Indeed, the 26-year-old has been active on the ITF circuit, playing ‘regular’ tennis with his hearing device in. And there is no question of Sekhar’s busy calendar; in the past two months, Sekhar has played three tournaments on the ITF circuit in addition to the World Deaf Championships in Antalya, which concluded last week - and began less than a month after his last tournament.
And until 2011, Sekhar was not aware of the existence of a separate deaf Tennis circuit, when his mother, ever supportive of his sporting career, found that out. Having contacted Tamil Nadu’s Sports Council for the Deaf, he began playing tournaments in 2012, and that year participated in the National Games for the Deaf.
While strong finishes have helped Sekhar buoy himself, medal finishes have certainly helped in terms of encouragement. At the 2017 Deaf Olympics in Samsun, Turkey, Sekhar, with his partner Jafreen Sheikh, won one of India’s five medals at the event; the pair took bronze in the mixed doubles.
Ask Sekhar if he has any “special strategy”, and he says he has none. “I just go into every match focused on my opponent, focused on wanting to win the match. If I kept focusing on racking up medals, I wouldn’t do as well. There’s so much pressure you tend to put on yourself if a medal is all you think of. There is already enough pressure - so I try not to put too much of it on myself.”
That is not to say, he clarifies, that extensive match prep is not crucial. “You need to prepare a good strategy,” he says. “”Go into any and every match, no matter who your opponent is, with a positive mentality and play to win your match. The results will come.”
From playing in the 2012 National Games for the deaf to winning singles gold only last week, Prithvi Sekhar has come a long way. And interestingly, those results for him have been off the court as well. Academically inclined, the computer science graduate also studied German, and balanced his BTech degree with playing on two active tennis circuits, all without a single arrear on his examinations.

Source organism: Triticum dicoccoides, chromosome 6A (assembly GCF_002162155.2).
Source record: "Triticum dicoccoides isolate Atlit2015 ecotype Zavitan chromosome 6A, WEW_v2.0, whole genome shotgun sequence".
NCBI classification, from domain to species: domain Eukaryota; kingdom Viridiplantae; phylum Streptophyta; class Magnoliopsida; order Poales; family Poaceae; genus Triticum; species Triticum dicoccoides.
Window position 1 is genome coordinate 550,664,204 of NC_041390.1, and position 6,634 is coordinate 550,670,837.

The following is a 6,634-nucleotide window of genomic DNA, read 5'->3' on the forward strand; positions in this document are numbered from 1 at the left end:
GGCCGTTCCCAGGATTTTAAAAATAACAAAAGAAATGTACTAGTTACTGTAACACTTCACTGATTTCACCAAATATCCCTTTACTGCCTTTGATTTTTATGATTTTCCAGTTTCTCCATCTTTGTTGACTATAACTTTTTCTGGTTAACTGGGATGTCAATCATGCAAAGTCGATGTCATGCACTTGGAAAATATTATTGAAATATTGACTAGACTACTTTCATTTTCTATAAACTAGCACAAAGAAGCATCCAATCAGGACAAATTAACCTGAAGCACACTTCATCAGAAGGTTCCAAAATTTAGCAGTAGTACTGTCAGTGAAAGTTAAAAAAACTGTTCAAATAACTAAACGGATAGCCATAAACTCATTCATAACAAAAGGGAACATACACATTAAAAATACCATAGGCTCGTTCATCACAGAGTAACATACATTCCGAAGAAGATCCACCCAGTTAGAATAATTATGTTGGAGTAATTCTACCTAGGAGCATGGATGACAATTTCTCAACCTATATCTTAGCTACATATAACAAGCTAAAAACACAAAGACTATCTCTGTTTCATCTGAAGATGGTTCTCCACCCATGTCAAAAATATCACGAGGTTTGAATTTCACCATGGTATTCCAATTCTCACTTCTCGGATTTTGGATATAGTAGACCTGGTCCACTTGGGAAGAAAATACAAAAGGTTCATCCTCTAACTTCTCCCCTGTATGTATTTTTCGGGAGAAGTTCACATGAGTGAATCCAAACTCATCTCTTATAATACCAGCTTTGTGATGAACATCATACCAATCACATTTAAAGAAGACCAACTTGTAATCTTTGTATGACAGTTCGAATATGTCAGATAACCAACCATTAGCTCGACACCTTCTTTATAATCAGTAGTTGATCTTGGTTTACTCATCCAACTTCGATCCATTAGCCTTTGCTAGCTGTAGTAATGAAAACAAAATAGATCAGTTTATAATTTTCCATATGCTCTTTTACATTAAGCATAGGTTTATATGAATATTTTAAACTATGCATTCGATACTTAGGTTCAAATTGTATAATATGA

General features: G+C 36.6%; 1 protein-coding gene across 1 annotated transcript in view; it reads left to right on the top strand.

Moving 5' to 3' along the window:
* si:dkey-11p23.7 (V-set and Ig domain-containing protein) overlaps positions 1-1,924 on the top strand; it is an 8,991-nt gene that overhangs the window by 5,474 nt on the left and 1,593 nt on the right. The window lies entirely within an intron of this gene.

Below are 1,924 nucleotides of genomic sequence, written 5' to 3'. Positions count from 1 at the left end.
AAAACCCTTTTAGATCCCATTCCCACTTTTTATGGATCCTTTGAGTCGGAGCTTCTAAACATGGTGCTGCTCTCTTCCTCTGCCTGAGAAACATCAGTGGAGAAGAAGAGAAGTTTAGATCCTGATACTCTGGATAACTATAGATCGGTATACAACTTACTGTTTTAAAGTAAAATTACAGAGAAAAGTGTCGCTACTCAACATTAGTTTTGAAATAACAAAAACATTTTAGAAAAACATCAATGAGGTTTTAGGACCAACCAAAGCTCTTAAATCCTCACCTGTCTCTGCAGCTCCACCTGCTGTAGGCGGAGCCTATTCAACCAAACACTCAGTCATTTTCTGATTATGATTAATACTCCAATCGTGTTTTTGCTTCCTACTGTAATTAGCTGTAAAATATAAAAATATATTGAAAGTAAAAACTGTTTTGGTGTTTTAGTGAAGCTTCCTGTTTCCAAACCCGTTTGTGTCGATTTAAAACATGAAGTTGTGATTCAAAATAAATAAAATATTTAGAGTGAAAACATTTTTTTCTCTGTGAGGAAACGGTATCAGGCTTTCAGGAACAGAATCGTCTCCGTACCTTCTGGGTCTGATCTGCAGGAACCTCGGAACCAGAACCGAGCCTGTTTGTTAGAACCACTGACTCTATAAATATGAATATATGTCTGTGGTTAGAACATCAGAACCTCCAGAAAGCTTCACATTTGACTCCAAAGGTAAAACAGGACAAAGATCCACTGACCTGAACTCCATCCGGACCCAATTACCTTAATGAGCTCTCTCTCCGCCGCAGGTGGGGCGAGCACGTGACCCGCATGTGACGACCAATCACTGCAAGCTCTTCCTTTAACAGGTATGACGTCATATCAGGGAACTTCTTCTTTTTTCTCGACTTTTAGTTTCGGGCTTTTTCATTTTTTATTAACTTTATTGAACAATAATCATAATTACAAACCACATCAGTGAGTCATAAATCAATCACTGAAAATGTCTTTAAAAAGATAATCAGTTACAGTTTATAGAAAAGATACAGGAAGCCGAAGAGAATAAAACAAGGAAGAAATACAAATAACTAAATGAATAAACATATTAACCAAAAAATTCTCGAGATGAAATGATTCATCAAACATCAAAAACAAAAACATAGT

Having finished his MBA at Tamil Nadu’s SRM University on a full scholarship, with 100% of his education paid for, Sekhar has been able to balance academics with a well-traveled, growing sporting career. Currently employed with the Indian Coach Factory, the Chennai native also participated in the World Railway Tennis Championships this year, and was part of India’s winning delegation for the 2019 edition, with the country winning all three of its singles rubbers.
But while he has found support from the Sports Authority of India at international events, Sekhar says funding and sponsors have been hard to come by as he pursues his separate singles career - and that balancing them has not been easy work.
In many respects, not the very least academically, Prithvi Sekhar’s trajectory has been very typically Indian - following up a BTech degree with an MBA - as it has been for a tennis player; Novak Djokovic and Roger Federer are his all-time favourites - as they are for so many watching, and playing the sport. Eighteen years on from when he first began playing the sport - insisting on keeping to tennis, rather than moving to cricket as many suggested to him, Sekhar believes that his stubbornness - and the support he has had from his family and coach - have been crucial to his success.
Although his academic path may sound rather traditional, Prithvi Sekhar’s career has been anything but.